5. Add 2 tablespoons of the salt mixture to the dish soap and shake vigorously. It will turn cloudy and thicken.

Note: Over time this liquid dish soap may thicken a little too much. If this happens, add a little more water until it is the desired consistency again. It also helps to just shake it before use. I have now reused my dish soap container 7 times in one year!

Another Homemade Dish Soap: A Natural Recipe
  • 1 ¾ cups boiling water
  • 1 Tbsp Borax (found in the laundry soap aisle)
  • 1 Tbsp grated bar soap (castile bar soap like Dr. Bronners or Ivory)
  • 15-20 drops essential oils or fresh lemon juice- citrus cuts grease
  1. Heat water to boiling.
  2. Combine borax and grated bar soap in a medium bowl. Pour hot water over the mixture. Whisk until the grated soap is completely melted.
  3. Allow mixture to cool on the countertop for 6-8 hours, stirring occasionally. Dish soap will gel upon standing.
  4. Transfer to a soap dispenser and add essential oils or lemon juice. Shake well to combine.

Notes: I have not perfected this recipe yet but I am motivated to try! Zero waste solution; uses soap bits. Reduces plastic waste and saves money! May not work as well as the other recipe. Still experimenting with using maybe ½ cup grated bar soap. I keep a jar of baking soda under the sink to sprinkle on greasy dishes. Works magically!

Simple Homemade Chocolate Sauce

from barefeetinthekitchen.com


  • 1/2 cup unsweetened cocoa powder
  • 1 cup sugar
  • 1/8 teaspoon kosher salt
  • 1/2 cup cold water
  • 1 1/2 teaspoons vanilla


  1. In a cold saucepan, whisk together the cocoa and the sugar until all lumps are removed. Add the salt and the water and bring to a boil over medium to medium-high heat. 
  2. Reduce to a simmer stirring constantly. Simmer for about 30 seconds and then remove from heat. Let cool and then add vanilla. Pour into a 16 oz glass jar and refrigerate until needed. Enjoy!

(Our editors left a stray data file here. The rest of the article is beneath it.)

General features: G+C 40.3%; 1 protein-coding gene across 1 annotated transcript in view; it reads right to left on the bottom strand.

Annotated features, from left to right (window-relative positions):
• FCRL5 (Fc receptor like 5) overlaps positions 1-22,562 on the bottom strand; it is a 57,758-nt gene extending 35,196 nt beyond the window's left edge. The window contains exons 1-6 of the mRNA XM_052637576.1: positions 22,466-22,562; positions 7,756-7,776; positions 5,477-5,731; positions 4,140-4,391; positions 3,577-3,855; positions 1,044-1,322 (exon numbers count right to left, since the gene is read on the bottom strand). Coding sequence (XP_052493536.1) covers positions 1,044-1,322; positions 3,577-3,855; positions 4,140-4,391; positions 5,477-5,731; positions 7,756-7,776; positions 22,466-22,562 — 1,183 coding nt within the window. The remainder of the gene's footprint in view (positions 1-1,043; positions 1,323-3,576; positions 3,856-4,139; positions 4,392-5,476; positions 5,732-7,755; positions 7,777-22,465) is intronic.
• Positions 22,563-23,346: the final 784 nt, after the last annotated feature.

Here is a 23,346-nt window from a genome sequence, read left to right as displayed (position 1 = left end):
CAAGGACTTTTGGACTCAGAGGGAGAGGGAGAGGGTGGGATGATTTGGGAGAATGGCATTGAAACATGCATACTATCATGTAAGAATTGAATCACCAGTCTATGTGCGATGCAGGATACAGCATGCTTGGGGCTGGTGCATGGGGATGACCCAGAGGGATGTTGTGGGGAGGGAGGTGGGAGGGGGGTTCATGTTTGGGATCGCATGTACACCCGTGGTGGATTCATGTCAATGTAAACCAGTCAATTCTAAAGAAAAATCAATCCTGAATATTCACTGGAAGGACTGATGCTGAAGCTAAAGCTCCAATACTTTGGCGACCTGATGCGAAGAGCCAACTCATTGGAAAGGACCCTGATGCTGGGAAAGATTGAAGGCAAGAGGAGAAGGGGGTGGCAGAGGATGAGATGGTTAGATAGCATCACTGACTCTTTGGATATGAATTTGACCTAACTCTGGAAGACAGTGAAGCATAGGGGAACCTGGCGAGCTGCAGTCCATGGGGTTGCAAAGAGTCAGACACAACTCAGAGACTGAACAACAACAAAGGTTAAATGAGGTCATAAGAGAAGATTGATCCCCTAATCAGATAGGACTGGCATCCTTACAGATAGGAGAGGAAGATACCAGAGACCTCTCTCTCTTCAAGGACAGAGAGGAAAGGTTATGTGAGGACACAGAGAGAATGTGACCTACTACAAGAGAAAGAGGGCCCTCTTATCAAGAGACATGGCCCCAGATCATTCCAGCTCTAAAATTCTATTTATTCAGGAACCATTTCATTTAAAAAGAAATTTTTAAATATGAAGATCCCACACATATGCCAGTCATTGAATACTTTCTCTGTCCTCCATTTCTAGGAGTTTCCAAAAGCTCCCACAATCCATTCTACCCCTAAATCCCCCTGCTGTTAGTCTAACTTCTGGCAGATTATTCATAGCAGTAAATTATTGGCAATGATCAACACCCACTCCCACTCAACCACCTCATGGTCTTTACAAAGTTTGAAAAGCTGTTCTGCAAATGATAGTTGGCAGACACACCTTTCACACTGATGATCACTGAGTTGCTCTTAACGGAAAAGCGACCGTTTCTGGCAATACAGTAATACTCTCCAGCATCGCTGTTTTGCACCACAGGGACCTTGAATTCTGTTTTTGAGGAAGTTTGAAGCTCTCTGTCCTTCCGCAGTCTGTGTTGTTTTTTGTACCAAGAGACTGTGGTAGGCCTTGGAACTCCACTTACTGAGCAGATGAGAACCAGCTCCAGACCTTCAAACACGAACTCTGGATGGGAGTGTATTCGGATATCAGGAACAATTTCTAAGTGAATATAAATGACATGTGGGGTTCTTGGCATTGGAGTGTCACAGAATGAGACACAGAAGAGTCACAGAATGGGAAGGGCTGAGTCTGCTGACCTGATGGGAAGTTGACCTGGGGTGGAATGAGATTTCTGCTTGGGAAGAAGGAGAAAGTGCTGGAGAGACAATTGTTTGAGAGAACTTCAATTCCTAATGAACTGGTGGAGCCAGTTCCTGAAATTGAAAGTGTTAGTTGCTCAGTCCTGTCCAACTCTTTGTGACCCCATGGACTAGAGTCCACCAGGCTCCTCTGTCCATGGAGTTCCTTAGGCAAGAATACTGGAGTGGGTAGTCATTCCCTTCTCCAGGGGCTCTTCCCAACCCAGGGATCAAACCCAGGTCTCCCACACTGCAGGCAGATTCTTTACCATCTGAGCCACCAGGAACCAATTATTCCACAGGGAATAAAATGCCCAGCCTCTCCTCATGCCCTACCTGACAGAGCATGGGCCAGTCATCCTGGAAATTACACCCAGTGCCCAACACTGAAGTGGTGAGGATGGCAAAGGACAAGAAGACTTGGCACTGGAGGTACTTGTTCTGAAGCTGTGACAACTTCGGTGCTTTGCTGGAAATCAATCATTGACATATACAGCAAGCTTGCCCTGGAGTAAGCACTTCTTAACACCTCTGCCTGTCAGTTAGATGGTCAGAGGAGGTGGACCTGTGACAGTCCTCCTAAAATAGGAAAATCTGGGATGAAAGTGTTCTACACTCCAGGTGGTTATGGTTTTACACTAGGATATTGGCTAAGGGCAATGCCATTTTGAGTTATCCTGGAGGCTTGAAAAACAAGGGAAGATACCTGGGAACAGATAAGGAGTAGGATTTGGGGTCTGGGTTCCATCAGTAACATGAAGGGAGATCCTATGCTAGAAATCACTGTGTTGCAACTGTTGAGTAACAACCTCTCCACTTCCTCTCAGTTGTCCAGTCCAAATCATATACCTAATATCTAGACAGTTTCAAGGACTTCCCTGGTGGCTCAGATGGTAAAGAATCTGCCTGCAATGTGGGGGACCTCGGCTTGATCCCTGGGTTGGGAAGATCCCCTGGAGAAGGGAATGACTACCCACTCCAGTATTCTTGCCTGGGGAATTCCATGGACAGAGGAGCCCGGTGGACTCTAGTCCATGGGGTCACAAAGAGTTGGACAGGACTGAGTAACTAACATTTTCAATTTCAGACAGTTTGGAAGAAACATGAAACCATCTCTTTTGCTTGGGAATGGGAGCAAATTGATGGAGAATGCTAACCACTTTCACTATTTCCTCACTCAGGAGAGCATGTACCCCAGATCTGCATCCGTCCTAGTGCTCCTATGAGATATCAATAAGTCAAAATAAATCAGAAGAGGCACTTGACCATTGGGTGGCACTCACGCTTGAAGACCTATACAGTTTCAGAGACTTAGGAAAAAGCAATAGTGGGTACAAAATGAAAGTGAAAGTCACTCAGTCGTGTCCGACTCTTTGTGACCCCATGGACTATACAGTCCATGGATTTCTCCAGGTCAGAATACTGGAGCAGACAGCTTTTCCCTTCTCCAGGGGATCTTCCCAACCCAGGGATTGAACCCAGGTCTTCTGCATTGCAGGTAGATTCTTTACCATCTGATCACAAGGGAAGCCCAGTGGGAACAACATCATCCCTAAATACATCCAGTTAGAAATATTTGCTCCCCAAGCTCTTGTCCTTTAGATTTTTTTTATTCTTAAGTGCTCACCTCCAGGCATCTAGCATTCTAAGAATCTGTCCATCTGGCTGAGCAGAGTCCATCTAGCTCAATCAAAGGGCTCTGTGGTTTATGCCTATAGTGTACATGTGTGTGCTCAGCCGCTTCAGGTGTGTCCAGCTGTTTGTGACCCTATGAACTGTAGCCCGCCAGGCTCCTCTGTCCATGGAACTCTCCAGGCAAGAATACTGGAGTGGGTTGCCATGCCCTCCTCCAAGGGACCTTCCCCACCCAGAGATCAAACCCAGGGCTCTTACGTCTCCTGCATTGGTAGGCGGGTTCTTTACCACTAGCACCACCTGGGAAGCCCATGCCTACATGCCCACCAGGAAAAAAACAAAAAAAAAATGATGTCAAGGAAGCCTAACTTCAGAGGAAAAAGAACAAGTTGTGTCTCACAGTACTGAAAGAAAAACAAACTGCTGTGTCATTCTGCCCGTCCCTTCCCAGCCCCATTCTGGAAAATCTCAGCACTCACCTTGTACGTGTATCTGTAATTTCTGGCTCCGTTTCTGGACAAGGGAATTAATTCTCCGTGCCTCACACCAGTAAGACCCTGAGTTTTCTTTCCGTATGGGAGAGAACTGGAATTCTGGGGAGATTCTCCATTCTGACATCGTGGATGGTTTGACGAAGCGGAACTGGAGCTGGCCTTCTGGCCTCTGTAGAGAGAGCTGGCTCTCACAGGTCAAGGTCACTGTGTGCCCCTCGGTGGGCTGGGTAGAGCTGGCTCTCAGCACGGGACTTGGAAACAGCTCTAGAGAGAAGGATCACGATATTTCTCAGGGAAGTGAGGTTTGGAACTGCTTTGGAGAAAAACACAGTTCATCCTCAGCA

Notes: The chocolate sauce will be very thin when it finishes boiling, but it will thicken as it cools. Store in the refrigerator for up to two weeks. Reduces plastic waste, saves money, and has no added chemicals! Good for the environment, good for your pocketbook and better for you.

Ocean Waves Bath Salts


  • 1 cup Epsom salts
  • 1 cup sea salt
  • Food coloring
  • 3 TBSP dehydrated milk (optional)
  • Essential oil (optional)


  • Mix the salts in a mixing bowl
  • Whisk in (or use a fork) 8 drops of food coloring if you want just one color. For layering colors, divide salt mixture in half and add about 4 drops of food coloring each
  • Add optional dehydrated milk
  • Add optional essential oil
  • Layer bath salts into your special jar
  • Decorate your jar however you like… add a label.

Notes: this makes a wonderful gift! Try reusing a plastic jar if you are worried about glass breaking in the bathroom. My daughter loved making this and using a handful in her bath every day.

Grandpa Waldo’s Baking Mix

Ingredients for 1 quart jar

  • 3 cups flour (white or a blend of whatever you like)
  • ½ cup sugar
  • 1 ½ tsp baking soda
  • 1 TBSP baking powder
  • ½ tsp salt


  • mix dry ingredients together and store in a 1 quart jar
  • Make you own flour blend by adding cornmeal, whole wheat flour, or ground flax seed. I like to always use ½ white flour and ½ cornmeal- depends on your tastes!
  • to make 8 pancakes
    •  mix 1 cup baking mix and 1 egg plus enough milk to create desired thickness
    • Grandpa takes an electric skillet and fries bacon first (325) then leaves some of the grease to make the pancakes! Best pancakes ever!

Notes: less plastic packaging, less money, more freedom!

Further resources:

Plastics 101/ National Geographic; excellent science-based story of plastic. 6 minutes. https://www.youtube.com/watch?v=ggh0Ptk3VGE

Plastic Pollution: How Humans are Turning the World into Plastic; incredible. 9 minutes. https://www.youtube.com/watch?v=RS7IzU2VJIQ

The Story of Plastic. April 22, 2020. Full length mind blower. https://www.storyofplastic.org/watch

Plastic Wars. March 31, 2020. Frontline. 55 minutes. Plastic Industry professional marketers are still trying to tell us it’s our fault for not figuring out how to recycle what cannot be recycled. They are still trying to sell solid waste agencies million dollar sorting machines. Bottom line; there is no market for this much plastic and refining oil to make petroleum plastic is contributing to climate change and planetary destruction. https://www.youtube.com/watch?v=-dk3NOEgX7o